While getting a child to eat healthy can sometimes feel like an uphill battle, researchers have suggested that parents may have an unexpected secret weapon at their disposal: the television. A new study published in the Journal of Nutrition Education and Behavior has found that watching cooking shows could help kids eat healthier. Of course, not just any cooking show will do when it comes to encouraging kids to pick fruits and vegetables over sweets. According to researchers, you'll want to opt for one that highlights healthy foods.
As entertaining as episodes of The Great British Bake Off can be, the series' heavy promotion of rich cakes and sweet biscuits means it likely won't leave kids hungry for a crisp apple or carrot slices. But not all cooking shows are destined to leave children begging for sweets. According to researchers in the Netherlands, a study of 125 children ages 10 to 12 found that those who watched a kid-oriented cooking show focused on healthy foods and ingredients were 2.7 times more likely to opt for a healthy snack than children who watched a different episode of the same show that featured unhealthy foods.
"The findings from this study indicate cooking programs can be a promising tool for promoting positive changes in children's food-related preferences, attitudes, and behaviors," Frans Folkvord, the study's lead author and an assistant professor at Tilburg University in The Netherlands, said in a press release.
As part of their study, researchers had children at five schools watch just 10 minutes of a public television cooking show designed for children. While some episodes of the show featured healthy fruits and vegetables, other episodes focused on croissants, fries dipped in mayonnaise, and hamburgers. Afterwards, each child was offered the chance to choose one snack from four options — either an apple, cucumber slices, chips, or salted mini pretzels. Of the children who watched episodes featuring healthy foods, 41.3% chose to eat either the apple or cucumber slices, which researchers deemed the healthy snack options. In comparison, only 20% of the children who watched the unhealthy food episodes opted to eat one of the healthy snack options.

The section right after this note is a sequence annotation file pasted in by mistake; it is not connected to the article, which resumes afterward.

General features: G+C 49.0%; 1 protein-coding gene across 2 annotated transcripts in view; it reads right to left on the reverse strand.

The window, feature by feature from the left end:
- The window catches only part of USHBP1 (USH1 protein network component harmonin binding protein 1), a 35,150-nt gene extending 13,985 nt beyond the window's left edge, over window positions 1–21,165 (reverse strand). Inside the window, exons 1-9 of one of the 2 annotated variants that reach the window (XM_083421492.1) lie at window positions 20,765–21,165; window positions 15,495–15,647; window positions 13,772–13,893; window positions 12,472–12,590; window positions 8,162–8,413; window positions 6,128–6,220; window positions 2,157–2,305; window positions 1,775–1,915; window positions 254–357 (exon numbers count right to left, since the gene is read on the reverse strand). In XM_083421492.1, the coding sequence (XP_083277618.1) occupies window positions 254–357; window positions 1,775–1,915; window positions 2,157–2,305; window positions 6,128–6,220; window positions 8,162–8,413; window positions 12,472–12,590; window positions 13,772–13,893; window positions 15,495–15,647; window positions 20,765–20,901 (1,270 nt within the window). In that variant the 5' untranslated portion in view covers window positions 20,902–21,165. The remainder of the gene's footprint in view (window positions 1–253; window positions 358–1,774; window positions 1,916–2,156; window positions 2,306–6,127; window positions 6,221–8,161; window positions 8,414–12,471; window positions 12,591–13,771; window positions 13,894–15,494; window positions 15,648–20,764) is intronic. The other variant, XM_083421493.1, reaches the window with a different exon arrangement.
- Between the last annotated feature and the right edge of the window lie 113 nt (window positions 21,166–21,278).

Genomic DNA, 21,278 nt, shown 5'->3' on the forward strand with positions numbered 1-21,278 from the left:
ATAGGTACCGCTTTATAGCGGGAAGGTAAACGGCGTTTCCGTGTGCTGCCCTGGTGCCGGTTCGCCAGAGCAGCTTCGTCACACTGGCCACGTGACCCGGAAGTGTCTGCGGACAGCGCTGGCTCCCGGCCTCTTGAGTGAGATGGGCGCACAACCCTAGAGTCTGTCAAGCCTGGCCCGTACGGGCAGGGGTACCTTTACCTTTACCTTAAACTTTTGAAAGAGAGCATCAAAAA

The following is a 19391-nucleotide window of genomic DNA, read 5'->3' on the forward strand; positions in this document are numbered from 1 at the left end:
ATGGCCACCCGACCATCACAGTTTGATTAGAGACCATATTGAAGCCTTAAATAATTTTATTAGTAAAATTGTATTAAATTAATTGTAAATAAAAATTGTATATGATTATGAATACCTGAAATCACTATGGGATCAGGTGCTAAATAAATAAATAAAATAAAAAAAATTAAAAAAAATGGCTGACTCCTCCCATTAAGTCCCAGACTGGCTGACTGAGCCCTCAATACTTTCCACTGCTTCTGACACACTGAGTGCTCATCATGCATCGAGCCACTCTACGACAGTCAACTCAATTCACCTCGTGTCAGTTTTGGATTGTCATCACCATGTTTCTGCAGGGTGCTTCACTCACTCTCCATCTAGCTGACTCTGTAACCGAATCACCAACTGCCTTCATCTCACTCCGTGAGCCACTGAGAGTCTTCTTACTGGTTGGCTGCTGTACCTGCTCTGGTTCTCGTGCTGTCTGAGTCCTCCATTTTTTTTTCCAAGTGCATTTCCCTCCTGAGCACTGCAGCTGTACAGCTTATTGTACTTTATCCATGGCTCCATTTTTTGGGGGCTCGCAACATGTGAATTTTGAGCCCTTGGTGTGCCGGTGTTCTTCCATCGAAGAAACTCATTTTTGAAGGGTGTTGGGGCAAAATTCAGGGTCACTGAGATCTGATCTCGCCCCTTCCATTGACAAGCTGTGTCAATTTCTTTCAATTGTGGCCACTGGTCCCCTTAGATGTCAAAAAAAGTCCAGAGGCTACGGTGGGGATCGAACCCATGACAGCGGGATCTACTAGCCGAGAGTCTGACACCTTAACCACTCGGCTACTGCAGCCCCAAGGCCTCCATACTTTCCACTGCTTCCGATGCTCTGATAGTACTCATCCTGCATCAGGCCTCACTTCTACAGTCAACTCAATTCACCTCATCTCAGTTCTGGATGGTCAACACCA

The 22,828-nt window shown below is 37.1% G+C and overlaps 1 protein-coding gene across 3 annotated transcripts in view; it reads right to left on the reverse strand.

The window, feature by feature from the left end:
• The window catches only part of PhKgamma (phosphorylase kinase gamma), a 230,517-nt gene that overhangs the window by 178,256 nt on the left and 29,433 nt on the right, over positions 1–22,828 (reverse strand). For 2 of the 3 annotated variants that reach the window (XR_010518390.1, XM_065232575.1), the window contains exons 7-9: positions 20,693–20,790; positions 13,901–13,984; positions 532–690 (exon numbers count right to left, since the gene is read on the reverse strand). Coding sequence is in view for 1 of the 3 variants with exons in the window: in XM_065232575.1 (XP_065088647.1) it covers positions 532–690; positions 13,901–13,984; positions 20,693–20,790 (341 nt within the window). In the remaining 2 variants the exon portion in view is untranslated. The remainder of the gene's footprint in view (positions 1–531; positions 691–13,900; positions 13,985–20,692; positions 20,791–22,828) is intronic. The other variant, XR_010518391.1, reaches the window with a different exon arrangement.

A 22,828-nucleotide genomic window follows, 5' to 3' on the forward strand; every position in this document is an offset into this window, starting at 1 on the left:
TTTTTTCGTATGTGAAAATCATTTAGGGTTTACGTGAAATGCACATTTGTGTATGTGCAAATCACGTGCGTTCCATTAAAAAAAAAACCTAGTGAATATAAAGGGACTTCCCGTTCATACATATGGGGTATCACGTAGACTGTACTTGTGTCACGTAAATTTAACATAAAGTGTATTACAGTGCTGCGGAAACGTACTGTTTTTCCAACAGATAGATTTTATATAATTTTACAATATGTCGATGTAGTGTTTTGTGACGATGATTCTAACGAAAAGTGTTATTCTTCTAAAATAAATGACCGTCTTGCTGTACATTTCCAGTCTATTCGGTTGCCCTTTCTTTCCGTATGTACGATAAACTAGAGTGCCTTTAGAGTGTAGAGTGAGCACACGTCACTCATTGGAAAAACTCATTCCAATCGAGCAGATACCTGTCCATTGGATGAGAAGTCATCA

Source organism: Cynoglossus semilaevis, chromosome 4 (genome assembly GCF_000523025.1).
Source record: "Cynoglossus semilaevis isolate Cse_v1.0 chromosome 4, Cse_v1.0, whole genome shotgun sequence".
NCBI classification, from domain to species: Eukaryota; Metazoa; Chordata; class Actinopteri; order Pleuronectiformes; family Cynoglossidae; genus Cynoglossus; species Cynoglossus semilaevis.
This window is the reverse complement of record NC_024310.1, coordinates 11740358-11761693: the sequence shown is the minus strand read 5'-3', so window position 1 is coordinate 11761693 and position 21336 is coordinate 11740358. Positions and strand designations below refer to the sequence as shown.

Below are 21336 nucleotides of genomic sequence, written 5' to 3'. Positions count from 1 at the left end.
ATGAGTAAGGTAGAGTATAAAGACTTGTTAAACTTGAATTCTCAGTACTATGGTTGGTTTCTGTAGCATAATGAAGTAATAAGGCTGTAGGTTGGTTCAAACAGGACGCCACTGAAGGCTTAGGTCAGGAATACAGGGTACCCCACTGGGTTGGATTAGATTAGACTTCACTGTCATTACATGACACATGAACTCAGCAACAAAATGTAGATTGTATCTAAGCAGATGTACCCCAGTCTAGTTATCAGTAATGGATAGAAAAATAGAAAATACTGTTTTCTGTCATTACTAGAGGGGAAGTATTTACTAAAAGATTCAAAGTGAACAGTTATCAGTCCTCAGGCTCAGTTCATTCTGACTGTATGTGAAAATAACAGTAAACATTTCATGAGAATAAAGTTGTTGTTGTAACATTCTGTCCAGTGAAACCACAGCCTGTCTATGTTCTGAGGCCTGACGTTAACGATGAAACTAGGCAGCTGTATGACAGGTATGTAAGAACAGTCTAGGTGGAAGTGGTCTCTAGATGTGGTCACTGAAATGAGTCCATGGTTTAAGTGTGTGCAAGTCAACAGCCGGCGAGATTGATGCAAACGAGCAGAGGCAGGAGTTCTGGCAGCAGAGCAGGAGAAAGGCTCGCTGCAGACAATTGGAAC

What's more, researchers found that children who watched the healthy cooking show episodes were also more likely to pick healthier snacks when compared to children in a control group tasked with watching a show unrelated to cooking. In that group, just 22.7% of kids chose a healthy snack after viewing. "The main finding was that cooking programs could positively affect healthy food consumption of children," the study said.
Researchers believe that children who watch cooking shows featuring health foods may develop a desire for such foods for two reasons. The first, is that seeing pictures of certain foods can often result in cravings for these foods. Researchers also credited Social Cognitive Theory, which argues that children learn by observing others (in this case, watching their peers enjoy health foods), as a potential factor.
Still, researchers have acknowledged that personality traits — such as an unwillingness to try new things — continue to maintain a strong influence on a child's desire to pick up healthy foods. However, they've argued that watching shows focused on healthy foods can still prove beneficial. "The likelihood of consuming fruits and vegetables among youth and adults is strongly related to knowing how to prepare most fruits and vegetables," Dr. Folkvord said in a press release. "Increased cooking skills among children can positively influence their consumption of fruit and vegetables in a manner that will persist into adulthood."
That means the right type of show — say, an episode of Chopped Junior that features a protein-packed fish, hearty salad, or fiber rich green vegetables — could leave kids reaching for healthier food options themselves both now and later in life.
Folkvord, F., Anschütz, D., & Geurts, M. (2019). Watching TV Cooking Programs: Effects on Actual Food Intake Among Children. Journal of Nutrition Education and Behavior. doi: https://doi.org/10.1016/j.jneb.2019.09.016